Read everything you can about your main interests. My passion ended up being finance, and, by the time I realized this, I did read everything I could get my hands on about economics, investing, and financial instruments. This research provided a baseline understanding and history of my field that served me well later in life.

Tell us something that’s true that almost nobody agrees with you on.

As analytical as I can be when it comes to business, I firmly believe that, in most cases, our intuition is “smarter” than any expert or predictive algorithm. The answer to most life’s questions is already within us and we just need to tap into that internal compass.

As an entrepreneur, what is the one thing you do over and over and recommend everyone else do?

Take time to experience nature. That advice may surprise some of you, but regardless of what industry you work in, we can all learn so much from animals. Most creatures have evolved to make the best choices for themselves on instinct. We have lost touch with our intuition, and it’s time we re-learn this innate capability from animals. I think if we are more tapped into what is best for ourselves, each other, and the planet, we’d have more rewarding careers, caring businesses, and a healthier planet.

What is one strategy that has helped you grow your business?

Never lose sight of what’s important. By comparing your top priorities with your biggest expenses, you can streamline operations and cut down on aspects you can do without. This practice of streamlining is particularly important during the pandemic.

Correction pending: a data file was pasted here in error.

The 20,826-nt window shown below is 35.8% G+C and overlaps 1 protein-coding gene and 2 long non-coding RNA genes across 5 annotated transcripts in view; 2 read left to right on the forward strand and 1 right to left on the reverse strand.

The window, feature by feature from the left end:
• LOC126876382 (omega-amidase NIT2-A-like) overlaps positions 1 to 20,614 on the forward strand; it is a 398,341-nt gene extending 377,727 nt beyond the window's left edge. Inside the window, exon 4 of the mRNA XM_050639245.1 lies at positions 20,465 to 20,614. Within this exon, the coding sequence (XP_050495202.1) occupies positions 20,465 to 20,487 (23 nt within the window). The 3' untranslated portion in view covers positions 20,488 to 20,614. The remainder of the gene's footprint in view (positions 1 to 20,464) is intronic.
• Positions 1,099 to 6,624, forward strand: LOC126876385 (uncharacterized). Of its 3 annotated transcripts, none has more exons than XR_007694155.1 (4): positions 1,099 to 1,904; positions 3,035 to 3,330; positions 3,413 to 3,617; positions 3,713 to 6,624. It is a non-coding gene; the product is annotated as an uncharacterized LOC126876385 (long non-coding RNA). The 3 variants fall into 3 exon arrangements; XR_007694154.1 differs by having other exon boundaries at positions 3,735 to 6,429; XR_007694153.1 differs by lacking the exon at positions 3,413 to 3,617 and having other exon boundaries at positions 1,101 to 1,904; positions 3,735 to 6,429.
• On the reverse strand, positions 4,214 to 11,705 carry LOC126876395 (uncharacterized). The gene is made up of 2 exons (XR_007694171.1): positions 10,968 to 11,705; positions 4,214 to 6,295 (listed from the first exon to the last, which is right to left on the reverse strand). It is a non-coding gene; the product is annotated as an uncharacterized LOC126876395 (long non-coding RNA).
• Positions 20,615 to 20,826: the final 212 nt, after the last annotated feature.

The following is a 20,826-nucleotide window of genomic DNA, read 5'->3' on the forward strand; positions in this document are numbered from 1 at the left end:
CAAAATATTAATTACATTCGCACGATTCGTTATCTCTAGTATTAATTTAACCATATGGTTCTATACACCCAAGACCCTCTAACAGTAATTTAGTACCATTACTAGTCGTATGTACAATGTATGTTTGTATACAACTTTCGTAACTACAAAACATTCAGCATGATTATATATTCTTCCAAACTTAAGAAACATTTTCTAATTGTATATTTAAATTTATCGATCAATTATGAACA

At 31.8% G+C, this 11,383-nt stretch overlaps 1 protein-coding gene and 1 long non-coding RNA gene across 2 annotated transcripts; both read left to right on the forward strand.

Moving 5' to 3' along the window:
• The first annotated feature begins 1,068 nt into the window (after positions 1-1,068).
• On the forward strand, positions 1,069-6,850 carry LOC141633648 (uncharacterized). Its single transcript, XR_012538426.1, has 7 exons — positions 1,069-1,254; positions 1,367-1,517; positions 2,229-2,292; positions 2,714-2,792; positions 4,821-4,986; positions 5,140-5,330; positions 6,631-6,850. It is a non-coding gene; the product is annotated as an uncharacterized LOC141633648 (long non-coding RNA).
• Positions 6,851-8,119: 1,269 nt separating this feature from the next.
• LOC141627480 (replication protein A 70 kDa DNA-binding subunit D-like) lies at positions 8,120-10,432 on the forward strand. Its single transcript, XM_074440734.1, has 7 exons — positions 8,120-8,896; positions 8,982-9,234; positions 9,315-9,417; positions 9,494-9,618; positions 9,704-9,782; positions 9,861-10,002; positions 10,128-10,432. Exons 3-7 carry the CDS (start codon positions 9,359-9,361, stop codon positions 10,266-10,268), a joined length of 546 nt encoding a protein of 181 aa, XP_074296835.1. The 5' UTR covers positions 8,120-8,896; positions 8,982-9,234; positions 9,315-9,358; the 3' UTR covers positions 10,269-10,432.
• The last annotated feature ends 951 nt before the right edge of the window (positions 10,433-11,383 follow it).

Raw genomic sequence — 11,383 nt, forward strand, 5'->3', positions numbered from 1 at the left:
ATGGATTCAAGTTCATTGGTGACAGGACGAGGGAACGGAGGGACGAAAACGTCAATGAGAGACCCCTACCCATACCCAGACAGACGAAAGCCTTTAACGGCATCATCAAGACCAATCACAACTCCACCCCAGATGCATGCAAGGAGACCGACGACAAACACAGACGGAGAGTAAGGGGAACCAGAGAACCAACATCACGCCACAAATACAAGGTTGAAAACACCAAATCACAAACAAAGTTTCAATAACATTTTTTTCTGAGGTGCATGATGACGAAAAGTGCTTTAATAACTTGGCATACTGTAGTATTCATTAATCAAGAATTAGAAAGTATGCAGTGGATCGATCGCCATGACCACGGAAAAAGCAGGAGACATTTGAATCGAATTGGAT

What is one failure you had as an entrepreneur, and how did you overcome it?

One mistake I made when I was young was assuming that I knew as much as everyone around me. When I learned there were many people smarter than me, I was able to learn from them and become someone who now can share my wisdom and experience with others.

What is one business idea that you’re willing to give away to our readers?

I encourage entrepreneurs to take advantage of the ever-growing interconnectivity in the world and between devices, drawing from their personal specialty to solve a real-world problem or fill a need. For example, there is a profound need for more access to scientific education, especially in light of the climate crisis. An application that aggregates scientific information from resources and experts and provides students a forum to ask questions could do very well.